“National Prayers: Special Worship since the Reformation: Volume 1: Special Prayers, Fasts and Thanksgivings in the British Isles, 1533-1688” (Mears, et al., eds.)

Next month, Boydell Press will publish National Prayers: Special Worship since the Reformation: Volume 1: Special Prayers, Fasts and Thanksgivings in the British Isles, 1533-1688, edited by Natalie Mears, Alasdair Raffe, and Stephen Taylor. The publisher’s description follows.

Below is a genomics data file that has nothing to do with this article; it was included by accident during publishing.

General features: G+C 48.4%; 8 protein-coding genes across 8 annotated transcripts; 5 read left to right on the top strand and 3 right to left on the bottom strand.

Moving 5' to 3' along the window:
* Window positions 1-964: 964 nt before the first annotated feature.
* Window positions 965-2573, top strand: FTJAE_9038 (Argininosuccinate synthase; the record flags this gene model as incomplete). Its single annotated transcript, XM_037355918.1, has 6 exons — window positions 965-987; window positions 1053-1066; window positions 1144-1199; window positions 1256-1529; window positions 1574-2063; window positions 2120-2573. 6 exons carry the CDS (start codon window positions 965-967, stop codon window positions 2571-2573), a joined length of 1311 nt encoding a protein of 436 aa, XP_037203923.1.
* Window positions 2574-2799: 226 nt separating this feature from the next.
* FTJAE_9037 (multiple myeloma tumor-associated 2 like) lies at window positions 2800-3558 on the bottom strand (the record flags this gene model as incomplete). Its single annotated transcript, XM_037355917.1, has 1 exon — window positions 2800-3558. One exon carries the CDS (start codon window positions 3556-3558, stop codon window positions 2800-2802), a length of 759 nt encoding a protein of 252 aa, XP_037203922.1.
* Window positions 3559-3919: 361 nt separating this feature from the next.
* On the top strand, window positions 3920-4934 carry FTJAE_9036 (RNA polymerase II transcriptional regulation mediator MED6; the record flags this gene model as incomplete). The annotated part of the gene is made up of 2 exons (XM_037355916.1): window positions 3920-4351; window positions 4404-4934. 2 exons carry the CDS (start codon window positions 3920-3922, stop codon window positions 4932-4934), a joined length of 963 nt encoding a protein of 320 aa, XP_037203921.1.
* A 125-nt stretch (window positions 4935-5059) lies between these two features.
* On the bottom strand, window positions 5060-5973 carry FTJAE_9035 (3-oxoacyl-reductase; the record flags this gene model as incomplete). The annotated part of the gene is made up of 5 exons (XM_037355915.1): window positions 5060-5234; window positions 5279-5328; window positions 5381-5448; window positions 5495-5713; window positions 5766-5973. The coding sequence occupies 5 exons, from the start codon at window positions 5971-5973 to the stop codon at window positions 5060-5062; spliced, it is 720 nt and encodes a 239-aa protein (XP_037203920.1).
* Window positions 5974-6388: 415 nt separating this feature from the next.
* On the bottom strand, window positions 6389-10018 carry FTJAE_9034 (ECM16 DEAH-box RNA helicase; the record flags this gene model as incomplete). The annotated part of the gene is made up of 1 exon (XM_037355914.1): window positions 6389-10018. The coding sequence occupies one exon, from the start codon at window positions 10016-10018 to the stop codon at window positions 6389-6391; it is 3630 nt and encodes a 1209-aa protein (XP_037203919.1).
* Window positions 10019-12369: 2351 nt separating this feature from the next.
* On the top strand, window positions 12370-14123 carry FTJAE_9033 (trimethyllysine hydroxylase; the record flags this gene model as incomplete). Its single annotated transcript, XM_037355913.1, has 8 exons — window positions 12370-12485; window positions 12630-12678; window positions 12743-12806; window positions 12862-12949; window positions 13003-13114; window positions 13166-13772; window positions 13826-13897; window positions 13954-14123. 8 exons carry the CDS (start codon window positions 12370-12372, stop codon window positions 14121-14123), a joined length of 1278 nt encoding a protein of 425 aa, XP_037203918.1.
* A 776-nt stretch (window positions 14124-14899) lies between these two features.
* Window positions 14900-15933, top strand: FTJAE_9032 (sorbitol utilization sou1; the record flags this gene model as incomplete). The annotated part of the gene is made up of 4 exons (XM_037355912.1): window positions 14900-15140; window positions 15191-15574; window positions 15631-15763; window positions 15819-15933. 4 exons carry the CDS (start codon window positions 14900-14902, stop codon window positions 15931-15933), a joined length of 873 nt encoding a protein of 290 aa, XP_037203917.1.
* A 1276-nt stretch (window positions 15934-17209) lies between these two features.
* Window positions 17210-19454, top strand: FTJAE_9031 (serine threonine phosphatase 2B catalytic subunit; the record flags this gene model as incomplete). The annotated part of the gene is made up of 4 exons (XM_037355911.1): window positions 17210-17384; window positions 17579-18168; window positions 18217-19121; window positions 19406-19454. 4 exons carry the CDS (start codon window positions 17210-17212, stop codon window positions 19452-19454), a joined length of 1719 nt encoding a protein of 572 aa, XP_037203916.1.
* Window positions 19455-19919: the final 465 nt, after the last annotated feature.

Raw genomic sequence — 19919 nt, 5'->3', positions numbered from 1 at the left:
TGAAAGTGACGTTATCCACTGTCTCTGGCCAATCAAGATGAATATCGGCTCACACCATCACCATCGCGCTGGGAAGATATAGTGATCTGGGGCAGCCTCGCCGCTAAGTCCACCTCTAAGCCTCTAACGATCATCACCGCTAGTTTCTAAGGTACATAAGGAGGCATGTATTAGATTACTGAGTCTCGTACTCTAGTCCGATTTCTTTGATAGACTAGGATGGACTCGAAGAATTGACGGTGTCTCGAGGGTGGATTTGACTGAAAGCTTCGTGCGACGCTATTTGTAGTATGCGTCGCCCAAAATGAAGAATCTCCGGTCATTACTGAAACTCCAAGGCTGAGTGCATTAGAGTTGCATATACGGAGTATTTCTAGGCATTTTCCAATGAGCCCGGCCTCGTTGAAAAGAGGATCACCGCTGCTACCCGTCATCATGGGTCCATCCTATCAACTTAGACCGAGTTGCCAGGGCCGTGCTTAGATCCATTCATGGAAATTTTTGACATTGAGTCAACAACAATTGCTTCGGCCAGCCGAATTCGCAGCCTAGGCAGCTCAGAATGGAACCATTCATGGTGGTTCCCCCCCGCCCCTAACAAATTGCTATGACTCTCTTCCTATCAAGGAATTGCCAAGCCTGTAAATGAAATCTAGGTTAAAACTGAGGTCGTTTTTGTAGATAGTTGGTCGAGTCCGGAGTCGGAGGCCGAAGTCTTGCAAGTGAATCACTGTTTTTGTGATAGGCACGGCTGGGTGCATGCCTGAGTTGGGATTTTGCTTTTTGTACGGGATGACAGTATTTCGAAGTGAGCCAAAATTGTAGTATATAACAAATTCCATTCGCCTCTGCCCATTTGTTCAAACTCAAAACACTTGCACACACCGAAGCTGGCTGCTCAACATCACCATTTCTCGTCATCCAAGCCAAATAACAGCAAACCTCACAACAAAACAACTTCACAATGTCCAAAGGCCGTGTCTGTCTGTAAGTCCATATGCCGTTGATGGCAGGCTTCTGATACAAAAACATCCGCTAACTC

Since the sixteenth century, the governments and established churches of the British Isles have summoned the nation to special acts of public worship during periods of anxiety and crisis, at times of celebration or for annual commemoration and remembrance. These special prayers, special days of worship and anniversary commemorations were national events, reaching into every parish in England and Wales, in Scotland and in Ireland. They had considerable religious, ecclesiastical, political, ideological, moral and social significance, and they produced important texts: proclamations, council orders, addresses and – in England, Wales and Ireland – prayers or complete liturgies which for specified periods supplemented or replaced the services in the Book of Common Prayer. Many of these acts of special worship and most of the texts have escaped historical notice. National Prayers. Special Worship since the Reformation, in three volumes, provides the edited texts, commentaries and source notes for each of the nearly nine hundred occasions of special worship and for each of the annual commemorations. The first volume, Special Prayers, Fasts and Thanksgivings in the British Isles 1533-1688, has an extended Introduction to the three volumes and a consolidated list of all the occasions of special worship. It contains texts and commentaries which reveal the origins of special occasions of national worship during the Reformation in both England and Scotland, the development of fast days and wartime prayers later in the sixteenth century, and what we know about the origins of special national worship in Ireland. It also shows how special worship became a recurrent focus and expression of religion and political contention during the seventeenth century.

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